Every morning I walk to the local station, being an eighties baby, I grew up watching people buying a coffee to accompany their journey. They would usually stand outside with their drink of choice and a quick early morning cigarette. Roll on 20 years and the image is similar, but 50% or more now have a red bull in their hands instead of the traditional coffee.
Red Bull’s impact in the drinks market has been phenomenal and it’s really interesting how Red Bull came about. The drink was inspired by Dietrich Mateschitz’s trip to the east where he noticed that Koreans were drinking a particular beverage called Krating Daeng and was perceived as giving them lots of energy, he noticed how popular it was and at the time, Krating Daeng was the number one drink in South Korea.
Entrepreneur Lesson 1:
In our humble opinion, great entrepreneurs usually don’t invent things, but they have the vision/foresight to take an idea and make it much stronger.
On the plane journey back, Dietrich, inspired by the drink bought into the company and then rebranded the whole thing, changing the formula slightly and adding more sugar to make it more western and appealing. The product was launched in Austria in 1987. It was not only the launch of a completely new product; it was the birth of a new product category.
Today Red Bull is available in 171 countries worldwide and has sold a cumulative 75 billion cans since it was introduced in 1987 and in 2019 a total of 7.5 billion cans were sold.
Red Bull was not invented by Dietrich Mateschitz, what he was very good at was marketing a product. His company came up with the catchy phrase ‘Red Bull gives you wings’ and they utilised guerilla marketing, the growing bar trend as well as sponsoring edgy events that fit the Red Bull image, from soapbox races to Formula One motor racing.
Red bull became so popular that its influence has inspired popular drinks such as Coco-Cola and Lucozade to mimic the cans that Red Bull created to try and gain a piece of this new market that they completely invented.
Entrepreneur Lesson 2:
Are you clear on your target market needs?
There are many stories historically of companies with great product who have not gone anywhere and companies with bad product who have gone on to be very successful.
In the early ‘80s, there was a video format war between VHS and Betamax. Betamax was the first successful consumer video format, and at one time it had close to 100% of the market. If you talked to anybody within that industry, Betamax was a much more superior product than VHS. However, today most people don’t even know what Betamax is even though it was better quality compared to VHS. Why? Because they did not consider the consumer correctly or market the product well. VHS run by JVC at that time had better marketing and created a lower technology version with bulkier tape that lasted two hours which later extended to a four-hour product instead of Betamax who had smaller, neater tapes that lasted for an hour. VHS was much more consumer-friendly as you could record more than one film. Irrespective of VHS being worse quality than Betamax, people went for the easier formula. JVC centred its marketing around that, letting consumers know that they can do more with their product, thereby winning the video format war, eradicating the better format that many people today have never heard of.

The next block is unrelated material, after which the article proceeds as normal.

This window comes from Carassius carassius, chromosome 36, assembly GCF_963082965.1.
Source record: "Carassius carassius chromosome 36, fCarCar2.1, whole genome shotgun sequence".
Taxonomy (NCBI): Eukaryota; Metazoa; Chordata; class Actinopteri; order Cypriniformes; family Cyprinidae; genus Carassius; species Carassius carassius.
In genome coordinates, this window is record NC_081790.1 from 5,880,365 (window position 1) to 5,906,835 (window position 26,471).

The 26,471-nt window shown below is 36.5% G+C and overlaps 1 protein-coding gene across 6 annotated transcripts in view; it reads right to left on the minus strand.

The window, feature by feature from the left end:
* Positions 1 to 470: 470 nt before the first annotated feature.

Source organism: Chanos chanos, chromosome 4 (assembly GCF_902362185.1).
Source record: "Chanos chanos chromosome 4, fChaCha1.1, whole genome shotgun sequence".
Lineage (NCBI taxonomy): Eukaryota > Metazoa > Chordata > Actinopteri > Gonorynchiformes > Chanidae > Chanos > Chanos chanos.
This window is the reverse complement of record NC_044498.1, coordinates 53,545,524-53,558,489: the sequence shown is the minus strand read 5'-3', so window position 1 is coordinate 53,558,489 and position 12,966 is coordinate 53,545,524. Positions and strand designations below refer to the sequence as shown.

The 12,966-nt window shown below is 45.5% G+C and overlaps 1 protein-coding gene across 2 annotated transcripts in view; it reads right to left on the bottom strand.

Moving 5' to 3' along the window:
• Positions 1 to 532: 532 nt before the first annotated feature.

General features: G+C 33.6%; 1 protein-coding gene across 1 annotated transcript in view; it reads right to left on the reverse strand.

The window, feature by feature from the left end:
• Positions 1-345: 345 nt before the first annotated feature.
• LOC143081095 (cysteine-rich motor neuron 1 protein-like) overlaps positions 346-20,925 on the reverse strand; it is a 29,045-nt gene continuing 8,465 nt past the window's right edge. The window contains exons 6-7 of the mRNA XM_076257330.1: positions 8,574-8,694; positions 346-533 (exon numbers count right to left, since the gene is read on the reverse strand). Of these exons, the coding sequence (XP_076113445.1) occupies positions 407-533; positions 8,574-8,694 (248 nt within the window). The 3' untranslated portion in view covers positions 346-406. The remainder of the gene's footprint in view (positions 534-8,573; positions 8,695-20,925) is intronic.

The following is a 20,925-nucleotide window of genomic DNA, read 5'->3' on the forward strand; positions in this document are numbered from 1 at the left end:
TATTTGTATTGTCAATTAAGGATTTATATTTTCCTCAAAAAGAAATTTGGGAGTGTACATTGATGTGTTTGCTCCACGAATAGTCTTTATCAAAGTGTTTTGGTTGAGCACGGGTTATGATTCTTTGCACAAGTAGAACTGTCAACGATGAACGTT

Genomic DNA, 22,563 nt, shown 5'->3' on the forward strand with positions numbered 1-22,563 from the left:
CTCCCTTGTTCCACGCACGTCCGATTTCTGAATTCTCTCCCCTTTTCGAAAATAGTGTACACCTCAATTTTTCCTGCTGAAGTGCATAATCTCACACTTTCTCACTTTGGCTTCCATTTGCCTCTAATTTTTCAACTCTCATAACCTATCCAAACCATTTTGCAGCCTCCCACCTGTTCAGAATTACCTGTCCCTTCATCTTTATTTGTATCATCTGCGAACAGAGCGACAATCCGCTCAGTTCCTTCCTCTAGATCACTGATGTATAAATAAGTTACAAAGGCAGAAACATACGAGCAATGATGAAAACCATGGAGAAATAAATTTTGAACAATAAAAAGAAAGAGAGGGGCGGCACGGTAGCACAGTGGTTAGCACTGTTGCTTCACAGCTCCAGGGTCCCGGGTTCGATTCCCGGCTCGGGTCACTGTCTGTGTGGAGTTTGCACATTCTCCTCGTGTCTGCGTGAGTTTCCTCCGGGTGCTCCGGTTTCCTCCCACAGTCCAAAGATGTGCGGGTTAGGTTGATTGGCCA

Entrepreneur Lesson 3:
It’s not so much the product but the marketing.
In the mid ‘80s, Nike was losing revenue and the company was in the red for two quarters, sales dropped by $200 million and profits were headed south again. The company was forced to make a subtle but important shift in the market. They recognised that their belief of, if they made the best product, they would always be number one in the market was wrong. Nike conducted a study to check what the public thought of their products, the study showed that the public still perceived that what Nike created was better quality. They then questioned themselves, if they were still making the better product, why were their sales not as good as their competitors and their market share shrinking, while other companies like Adidas & Reebok were overtaking them in revenue. At that stage, Phil Knight discovered the importance of marketing and that Nike needed to change. Instead of putting the product on centre stage, they put the consumer in the spotlight and the brand under a microscope, becoming a marketing-oriented company.
Phil Knight: “For years, we thought of ourselves as a production-oriented company, meaning we put all our emphasis on designing and manufacturing the product. But now we understand that the most important thing we do is market the product”
So the question is, as an SME or running your own business, are you:
- Clear on your consumer or target market?
- Do you have a clear marketing strategy?
- At Urban MBA we teach trend marketing, why? Because if you don’t have the resources to create great marketing campaigns, then focus on what is already there
Tips & Examples
- Review your target consumer. What do they like? Where do they hang out?
- Create a marketing calendar – Which features, not just the big events but local and key events, that you can tie into to promote your business?
- Split the year into quarters and pick the big trend or the trends that best suits your business.
- 2020 is a great example, every 2 years there are major events, and this year is the 60th anniversary of the European football Championships and then the Olympics two months later. So how does your SME/company factor into them? Use google to see how others historically have created campaigns around these events
- Plan ahead, the key to all of this is you sit down 6 months in advance to plot your strategy
Urban MBA runs free entrepreneur courses as we believe jobs will be significantly reduced with the growth of technology and AI. To find out more and sign up for Urban MBA free courses visit our website: Workshops